A Practice's Responsibility in Managing Medical Expenses
November 25, 2014
Medical expenses are one of the largest expenses in many United States households. Medical bills and insurance remittance are also possibly the most difficult of all bills for patients to interpret and understand.
Of course, this lack of understanding often has a negative impact on many things, such as: provider/patient relationship, provider or practice reputation, patients discontinuing care and possibly even legal ramifications for the practice, if errors or fraud are suspected or discovered. By evaluating some fundamental steps, we can help to minimize the concern and confusion that often occurs with patients regarding their medical expenses in our practices.
There is a great need for the improvement of communication with patients. Additionally, many practices should address the proper management of all billing and collections related efforts. By doing this, you are certain to improve the quality of the patient experience and reduce risk and error on behalf of the provider. Every provider's office, regardless of size must take greater responsibility for their role in providing not just quality patient care in terms of services rendered, but also quality patient care in terms of patient account management and patient communication when relating to finances.
To further discuss these critical elements and the responsibility of the provider, the remainder of this article will detail specific criteria that should be very thoroughly addressed in every practice. Providers that execute these steps are sure to enhance their patient relationships, improve their own and their staff education and efficiency as well as probably even save staff time and valuable practice money in fines and penalties for unnecessary oversights and errors.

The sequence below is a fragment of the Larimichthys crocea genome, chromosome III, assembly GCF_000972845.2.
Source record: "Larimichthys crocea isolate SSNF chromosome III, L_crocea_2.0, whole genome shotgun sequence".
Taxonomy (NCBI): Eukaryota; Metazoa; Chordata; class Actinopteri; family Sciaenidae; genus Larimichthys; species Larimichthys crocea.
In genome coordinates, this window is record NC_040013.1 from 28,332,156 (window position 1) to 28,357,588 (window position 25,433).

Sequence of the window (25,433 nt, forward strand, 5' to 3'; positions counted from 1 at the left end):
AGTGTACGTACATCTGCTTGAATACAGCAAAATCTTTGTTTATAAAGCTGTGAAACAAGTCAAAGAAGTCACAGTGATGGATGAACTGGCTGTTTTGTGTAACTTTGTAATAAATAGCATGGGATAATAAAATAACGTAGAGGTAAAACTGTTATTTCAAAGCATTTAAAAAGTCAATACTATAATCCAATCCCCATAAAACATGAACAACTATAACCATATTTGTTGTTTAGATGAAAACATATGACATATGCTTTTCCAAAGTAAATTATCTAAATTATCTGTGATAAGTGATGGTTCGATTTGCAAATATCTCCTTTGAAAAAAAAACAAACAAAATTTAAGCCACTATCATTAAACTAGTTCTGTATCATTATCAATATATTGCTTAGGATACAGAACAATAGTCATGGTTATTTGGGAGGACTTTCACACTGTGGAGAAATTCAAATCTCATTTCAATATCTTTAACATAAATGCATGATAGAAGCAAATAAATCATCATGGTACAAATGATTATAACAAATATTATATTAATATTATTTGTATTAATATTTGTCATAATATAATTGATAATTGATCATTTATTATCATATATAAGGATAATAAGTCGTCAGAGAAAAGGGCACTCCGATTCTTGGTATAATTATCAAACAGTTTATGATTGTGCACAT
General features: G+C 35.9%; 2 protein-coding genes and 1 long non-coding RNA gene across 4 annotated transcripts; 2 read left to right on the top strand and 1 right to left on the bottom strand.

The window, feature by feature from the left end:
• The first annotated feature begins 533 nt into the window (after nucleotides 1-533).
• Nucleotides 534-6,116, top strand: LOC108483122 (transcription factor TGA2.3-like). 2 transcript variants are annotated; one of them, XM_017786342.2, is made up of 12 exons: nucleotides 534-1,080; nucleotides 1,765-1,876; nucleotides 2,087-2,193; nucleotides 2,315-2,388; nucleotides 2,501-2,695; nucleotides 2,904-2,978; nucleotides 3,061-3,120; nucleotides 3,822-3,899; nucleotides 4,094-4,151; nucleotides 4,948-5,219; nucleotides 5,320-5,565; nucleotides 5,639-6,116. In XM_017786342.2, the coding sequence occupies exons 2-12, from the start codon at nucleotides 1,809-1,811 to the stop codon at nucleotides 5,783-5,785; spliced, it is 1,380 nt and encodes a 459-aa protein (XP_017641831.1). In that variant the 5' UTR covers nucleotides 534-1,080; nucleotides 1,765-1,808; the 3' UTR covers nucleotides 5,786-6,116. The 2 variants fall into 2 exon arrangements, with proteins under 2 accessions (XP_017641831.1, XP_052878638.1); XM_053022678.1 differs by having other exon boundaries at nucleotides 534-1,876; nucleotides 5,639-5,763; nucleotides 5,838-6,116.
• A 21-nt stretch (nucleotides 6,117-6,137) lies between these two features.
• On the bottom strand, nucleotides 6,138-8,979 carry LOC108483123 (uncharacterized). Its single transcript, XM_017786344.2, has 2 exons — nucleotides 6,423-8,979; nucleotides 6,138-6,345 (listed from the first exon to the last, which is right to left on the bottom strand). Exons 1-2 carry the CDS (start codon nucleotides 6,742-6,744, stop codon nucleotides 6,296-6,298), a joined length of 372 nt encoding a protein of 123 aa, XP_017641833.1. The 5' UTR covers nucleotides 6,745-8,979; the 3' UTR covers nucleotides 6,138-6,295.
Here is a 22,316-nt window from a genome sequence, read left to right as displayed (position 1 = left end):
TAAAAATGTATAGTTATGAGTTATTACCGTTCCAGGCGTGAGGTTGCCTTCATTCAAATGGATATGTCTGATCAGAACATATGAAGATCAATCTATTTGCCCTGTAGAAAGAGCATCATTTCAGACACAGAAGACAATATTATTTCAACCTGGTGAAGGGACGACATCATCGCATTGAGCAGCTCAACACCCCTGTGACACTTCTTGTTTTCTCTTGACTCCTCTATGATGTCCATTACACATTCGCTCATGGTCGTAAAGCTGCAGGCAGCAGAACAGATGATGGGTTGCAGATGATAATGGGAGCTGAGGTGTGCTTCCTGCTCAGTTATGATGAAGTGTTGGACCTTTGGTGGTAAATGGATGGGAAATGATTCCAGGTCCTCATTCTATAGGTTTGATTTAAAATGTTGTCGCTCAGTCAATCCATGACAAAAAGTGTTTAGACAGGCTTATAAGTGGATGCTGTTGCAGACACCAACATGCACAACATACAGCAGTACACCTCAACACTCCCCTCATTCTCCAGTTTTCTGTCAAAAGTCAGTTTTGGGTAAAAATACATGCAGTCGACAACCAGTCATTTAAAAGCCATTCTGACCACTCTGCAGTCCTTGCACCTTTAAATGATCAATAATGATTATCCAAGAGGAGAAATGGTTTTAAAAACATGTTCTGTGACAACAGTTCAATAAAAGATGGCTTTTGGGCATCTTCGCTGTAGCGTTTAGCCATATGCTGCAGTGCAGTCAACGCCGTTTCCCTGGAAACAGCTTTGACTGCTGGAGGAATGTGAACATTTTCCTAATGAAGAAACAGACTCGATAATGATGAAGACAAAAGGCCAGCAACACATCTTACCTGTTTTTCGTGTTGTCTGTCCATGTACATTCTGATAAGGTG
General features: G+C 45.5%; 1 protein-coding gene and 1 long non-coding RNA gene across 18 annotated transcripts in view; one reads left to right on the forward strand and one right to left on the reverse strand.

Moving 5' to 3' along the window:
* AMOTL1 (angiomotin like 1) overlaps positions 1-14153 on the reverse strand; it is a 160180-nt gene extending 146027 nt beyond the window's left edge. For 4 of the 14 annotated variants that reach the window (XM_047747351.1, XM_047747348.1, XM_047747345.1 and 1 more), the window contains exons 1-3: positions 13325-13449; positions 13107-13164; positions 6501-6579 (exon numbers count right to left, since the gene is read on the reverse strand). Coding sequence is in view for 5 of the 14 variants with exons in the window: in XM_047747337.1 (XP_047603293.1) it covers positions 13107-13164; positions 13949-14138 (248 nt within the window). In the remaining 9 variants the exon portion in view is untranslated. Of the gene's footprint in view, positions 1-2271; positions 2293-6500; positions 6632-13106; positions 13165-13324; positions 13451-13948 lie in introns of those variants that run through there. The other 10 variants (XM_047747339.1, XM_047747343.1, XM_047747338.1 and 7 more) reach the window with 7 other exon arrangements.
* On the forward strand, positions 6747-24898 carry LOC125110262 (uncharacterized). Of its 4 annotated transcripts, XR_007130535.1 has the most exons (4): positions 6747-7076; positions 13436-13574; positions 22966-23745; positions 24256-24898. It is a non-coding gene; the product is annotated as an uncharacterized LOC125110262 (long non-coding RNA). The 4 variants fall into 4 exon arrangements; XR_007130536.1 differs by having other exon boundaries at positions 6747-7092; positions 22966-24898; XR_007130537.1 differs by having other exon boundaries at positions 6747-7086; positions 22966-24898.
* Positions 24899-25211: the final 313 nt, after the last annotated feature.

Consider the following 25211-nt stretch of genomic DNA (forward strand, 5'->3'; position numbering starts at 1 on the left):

Providers should implement and regularly train for proper billing, coding, collections and patient communication. This quality control measure will not only improve and better ensure a quality patient/practice relationship but also serve as protection for every practice and every patient within.
At a minimum of once per year, the following trainings should take place with all applicable staff, doctors included.
Review of all paperwork: Any updates (no matter how slight) to paperwork regarding finances must be provided and updated with each patient to which it applies (financial policies, etc). Paperwork should be carefully reviewed so as to ensure that necessary detail is clearly included. Most medical practices have included onto their financial paperwork that the patient is responsible for understanding his/her own policy benefits and limitations. While this is true, it is a common misunderstanding by patients and is easy for them to overlook as they fill out paperwork. When appropriate, practices may find it beneficial to address these important things directly with the patient. Verbal communication can go a long way and it is often a good idea to encourage patients to become familiar with their own insurances.